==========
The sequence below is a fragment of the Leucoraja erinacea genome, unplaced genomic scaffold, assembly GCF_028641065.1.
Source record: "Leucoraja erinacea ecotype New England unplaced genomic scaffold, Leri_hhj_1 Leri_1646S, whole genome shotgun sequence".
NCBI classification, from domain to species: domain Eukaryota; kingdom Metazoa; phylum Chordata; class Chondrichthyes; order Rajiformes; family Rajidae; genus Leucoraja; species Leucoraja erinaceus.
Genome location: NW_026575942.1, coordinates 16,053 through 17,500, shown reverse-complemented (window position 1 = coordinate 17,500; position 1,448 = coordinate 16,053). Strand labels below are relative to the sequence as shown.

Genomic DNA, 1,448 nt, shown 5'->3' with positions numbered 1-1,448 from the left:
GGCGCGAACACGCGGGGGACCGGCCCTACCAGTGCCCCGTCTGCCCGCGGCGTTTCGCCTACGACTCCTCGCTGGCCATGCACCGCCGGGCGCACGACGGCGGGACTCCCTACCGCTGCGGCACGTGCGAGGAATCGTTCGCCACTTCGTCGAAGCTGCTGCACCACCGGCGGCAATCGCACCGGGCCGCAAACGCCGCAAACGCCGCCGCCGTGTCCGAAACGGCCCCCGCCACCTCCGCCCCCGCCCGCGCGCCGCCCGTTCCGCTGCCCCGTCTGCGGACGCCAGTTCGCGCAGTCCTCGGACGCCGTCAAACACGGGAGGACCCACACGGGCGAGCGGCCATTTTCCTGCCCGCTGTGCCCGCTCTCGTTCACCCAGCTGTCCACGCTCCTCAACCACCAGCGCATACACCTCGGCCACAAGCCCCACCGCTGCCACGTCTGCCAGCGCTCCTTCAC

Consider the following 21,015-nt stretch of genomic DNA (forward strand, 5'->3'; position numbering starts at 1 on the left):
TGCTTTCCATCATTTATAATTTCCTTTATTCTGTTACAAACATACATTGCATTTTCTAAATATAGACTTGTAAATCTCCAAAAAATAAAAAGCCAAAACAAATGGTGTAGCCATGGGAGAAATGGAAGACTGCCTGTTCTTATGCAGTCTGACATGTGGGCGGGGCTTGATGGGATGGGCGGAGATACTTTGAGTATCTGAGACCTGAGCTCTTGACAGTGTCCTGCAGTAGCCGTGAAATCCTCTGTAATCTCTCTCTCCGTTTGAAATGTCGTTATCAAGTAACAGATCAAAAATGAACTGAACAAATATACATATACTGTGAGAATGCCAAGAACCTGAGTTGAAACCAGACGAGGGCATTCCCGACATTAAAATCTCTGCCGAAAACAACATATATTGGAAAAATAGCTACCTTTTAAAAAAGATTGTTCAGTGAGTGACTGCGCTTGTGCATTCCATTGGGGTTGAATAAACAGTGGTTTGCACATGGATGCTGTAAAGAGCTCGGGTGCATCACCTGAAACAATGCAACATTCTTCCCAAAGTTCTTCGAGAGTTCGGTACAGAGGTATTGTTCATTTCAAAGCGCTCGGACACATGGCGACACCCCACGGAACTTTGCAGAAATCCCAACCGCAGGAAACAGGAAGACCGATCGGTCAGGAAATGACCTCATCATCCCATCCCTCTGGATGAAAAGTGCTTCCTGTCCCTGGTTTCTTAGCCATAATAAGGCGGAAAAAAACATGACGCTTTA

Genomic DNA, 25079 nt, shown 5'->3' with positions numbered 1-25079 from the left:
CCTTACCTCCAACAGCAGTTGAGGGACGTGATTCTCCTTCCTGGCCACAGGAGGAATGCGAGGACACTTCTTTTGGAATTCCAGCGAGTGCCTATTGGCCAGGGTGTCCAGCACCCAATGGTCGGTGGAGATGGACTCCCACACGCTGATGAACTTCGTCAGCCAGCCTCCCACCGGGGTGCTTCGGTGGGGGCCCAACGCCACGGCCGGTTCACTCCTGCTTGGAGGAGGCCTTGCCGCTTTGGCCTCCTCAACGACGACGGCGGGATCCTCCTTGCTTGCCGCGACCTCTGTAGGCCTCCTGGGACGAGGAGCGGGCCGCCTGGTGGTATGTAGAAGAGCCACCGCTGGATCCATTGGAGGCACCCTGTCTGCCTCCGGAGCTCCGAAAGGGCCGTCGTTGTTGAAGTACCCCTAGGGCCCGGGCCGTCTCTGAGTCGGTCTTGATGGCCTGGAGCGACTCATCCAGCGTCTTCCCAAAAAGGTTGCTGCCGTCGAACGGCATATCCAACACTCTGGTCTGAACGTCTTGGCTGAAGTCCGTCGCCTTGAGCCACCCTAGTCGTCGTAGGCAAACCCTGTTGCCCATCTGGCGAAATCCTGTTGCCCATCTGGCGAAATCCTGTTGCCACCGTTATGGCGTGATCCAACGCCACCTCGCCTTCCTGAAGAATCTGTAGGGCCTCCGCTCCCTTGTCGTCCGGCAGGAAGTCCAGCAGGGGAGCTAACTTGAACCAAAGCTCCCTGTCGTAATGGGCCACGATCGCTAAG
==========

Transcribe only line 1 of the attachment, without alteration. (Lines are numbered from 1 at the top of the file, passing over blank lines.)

The sequence below is a fragment of the Leucoraja erinacea genome, unplaced genomic scaffold, assembly GCF_028641065.1.